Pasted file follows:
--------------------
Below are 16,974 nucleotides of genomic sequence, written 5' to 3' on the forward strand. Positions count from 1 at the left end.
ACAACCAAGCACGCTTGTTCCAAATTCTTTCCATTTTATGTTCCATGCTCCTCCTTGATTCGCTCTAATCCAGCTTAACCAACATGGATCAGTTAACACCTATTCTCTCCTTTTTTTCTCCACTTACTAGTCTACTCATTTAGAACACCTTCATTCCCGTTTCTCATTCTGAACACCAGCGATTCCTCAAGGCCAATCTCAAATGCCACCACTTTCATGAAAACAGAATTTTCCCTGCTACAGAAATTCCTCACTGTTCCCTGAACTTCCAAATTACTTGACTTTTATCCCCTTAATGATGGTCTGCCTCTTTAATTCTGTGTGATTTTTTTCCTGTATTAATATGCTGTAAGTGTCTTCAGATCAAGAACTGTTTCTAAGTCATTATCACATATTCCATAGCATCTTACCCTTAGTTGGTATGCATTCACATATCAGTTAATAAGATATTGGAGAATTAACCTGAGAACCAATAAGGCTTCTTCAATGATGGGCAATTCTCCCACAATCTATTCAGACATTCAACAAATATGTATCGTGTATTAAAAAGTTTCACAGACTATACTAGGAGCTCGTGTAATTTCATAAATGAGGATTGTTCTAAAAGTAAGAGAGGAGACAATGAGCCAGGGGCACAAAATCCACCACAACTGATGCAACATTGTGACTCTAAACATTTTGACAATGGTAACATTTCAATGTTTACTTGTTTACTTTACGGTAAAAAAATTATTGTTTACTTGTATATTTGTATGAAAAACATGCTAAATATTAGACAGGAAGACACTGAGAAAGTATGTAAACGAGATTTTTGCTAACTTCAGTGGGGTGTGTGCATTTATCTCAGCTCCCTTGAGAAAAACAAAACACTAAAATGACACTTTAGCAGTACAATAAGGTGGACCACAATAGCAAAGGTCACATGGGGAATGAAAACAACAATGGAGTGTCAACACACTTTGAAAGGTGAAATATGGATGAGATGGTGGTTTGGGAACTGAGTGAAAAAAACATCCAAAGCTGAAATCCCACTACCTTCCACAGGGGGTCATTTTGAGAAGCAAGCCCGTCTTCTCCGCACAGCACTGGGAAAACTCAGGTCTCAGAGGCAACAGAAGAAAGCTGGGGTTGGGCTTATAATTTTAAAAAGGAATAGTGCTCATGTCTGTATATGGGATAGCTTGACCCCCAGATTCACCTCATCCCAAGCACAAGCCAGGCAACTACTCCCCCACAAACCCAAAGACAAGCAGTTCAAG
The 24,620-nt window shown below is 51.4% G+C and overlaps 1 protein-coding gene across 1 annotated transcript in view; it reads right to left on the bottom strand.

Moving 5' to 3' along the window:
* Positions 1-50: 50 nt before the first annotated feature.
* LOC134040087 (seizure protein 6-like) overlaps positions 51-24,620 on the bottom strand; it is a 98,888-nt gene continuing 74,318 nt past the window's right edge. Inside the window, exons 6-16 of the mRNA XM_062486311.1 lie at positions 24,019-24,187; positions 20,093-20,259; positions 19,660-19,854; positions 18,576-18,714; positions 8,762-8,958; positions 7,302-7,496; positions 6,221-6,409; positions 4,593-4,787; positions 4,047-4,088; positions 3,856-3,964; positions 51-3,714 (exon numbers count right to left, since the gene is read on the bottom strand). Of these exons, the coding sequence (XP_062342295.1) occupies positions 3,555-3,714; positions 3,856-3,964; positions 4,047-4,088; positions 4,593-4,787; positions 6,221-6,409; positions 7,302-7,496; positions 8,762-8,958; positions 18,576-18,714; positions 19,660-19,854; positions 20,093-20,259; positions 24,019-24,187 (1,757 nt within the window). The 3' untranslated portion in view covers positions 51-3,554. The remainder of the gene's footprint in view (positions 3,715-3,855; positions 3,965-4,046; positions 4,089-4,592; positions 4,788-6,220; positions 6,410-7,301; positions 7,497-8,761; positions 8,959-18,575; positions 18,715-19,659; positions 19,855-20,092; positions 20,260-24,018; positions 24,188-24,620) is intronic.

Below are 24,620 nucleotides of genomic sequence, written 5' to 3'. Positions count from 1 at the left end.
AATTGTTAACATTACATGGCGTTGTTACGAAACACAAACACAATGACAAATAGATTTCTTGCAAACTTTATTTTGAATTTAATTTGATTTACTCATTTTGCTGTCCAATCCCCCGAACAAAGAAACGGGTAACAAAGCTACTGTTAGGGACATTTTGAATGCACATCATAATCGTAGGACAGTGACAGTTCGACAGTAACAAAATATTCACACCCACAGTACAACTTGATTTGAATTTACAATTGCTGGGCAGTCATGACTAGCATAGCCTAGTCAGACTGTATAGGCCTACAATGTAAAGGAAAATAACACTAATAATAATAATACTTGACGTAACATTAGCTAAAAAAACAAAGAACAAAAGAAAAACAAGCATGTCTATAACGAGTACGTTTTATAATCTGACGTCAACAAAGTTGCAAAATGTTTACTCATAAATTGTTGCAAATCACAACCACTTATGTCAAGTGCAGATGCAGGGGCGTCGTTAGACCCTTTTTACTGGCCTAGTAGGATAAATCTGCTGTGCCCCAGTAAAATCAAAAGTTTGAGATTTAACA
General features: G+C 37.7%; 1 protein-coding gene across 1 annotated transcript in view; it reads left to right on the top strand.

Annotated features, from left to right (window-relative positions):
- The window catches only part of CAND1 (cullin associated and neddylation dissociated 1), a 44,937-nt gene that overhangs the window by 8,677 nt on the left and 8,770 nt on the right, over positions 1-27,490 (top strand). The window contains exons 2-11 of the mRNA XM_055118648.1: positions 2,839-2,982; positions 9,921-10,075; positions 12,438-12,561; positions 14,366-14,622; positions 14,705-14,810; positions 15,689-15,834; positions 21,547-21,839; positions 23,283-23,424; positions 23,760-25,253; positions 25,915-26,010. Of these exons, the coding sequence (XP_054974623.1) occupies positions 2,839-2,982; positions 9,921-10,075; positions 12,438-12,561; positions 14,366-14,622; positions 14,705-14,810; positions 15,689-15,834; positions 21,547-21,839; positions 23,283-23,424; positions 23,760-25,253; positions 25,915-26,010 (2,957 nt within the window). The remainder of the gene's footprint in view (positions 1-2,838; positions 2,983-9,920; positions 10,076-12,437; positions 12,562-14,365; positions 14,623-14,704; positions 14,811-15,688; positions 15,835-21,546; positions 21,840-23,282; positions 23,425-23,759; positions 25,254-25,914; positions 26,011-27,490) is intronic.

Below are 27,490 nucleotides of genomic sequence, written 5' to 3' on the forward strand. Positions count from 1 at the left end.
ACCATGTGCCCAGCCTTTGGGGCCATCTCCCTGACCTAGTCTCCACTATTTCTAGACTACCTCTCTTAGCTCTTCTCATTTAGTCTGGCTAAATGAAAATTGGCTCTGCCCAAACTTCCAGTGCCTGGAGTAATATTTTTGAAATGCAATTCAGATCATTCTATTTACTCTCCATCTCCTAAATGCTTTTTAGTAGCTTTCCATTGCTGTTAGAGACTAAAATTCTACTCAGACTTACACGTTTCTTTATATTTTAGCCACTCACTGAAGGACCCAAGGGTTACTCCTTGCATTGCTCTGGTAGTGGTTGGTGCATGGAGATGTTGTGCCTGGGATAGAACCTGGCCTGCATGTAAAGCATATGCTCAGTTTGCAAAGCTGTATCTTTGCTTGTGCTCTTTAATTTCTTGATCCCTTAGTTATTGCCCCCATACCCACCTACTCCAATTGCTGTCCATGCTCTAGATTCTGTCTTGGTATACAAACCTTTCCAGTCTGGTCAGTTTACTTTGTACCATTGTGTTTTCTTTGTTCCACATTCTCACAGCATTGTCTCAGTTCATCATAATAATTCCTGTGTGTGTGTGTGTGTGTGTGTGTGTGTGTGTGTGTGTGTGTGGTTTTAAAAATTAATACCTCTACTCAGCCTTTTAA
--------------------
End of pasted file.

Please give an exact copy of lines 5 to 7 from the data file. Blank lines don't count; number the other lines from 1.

* Positions 1-50: 50 nt before the first annotated feature.
* LOC134040087 (seizure protein 6-like) overlaps positions 51-24,620 on the bottom strand; it is a 98,888-nt gene continuing 74,318 nt past the window's right edge. Inside the window, exons 6-16 of the mRNA XM_062486311.1 lie at positions 24,019-24,187; positions 20,093-20,259; positions 19,660-19,854; positions 18,576-18,714; positions 8,762-8,958; positions 7,302-7,496; positions 6,221-6,409; positions 4,593-4,787; positions 4,047-4,088; positions 3,856-3,964; positions 51-3,714 (exon numbers count right to left, since the gene is read on the bottom strand). Of these exons, the coding sequence (XP_062342295.1) occupies positions 3,555-3,714; positions 3,856-3,964; positions 4,047-4,088; positions 4,593-4,787; positions 6,221-6,409; positions 7,302-7,496; positions 8,762-8,958; positions 18,576-18,714; positions 19,660-19,854; positions 20,093-20,259; positions 24,019-24,187 (1,757 nt within the window). The 3' untranslated portion in view covers positions 51-3,554. The remainder of the gene's footprint in view (positions 3,715-3,855; positions 3,965-4,046; positions 4,089-4,592; positions 4,788-6,220; positions 6,410-7,301; positions 7,497-8,761; positions 8,959-18,575; positions 18,715-19,659; positions 19,855-20,092; positions 20,260-24,018; positions 24,188-24,620) is intronic.

Below are 24,620 nucleotides of genomic sequence, written 5' to 3'. Positions count from 1 at the left end.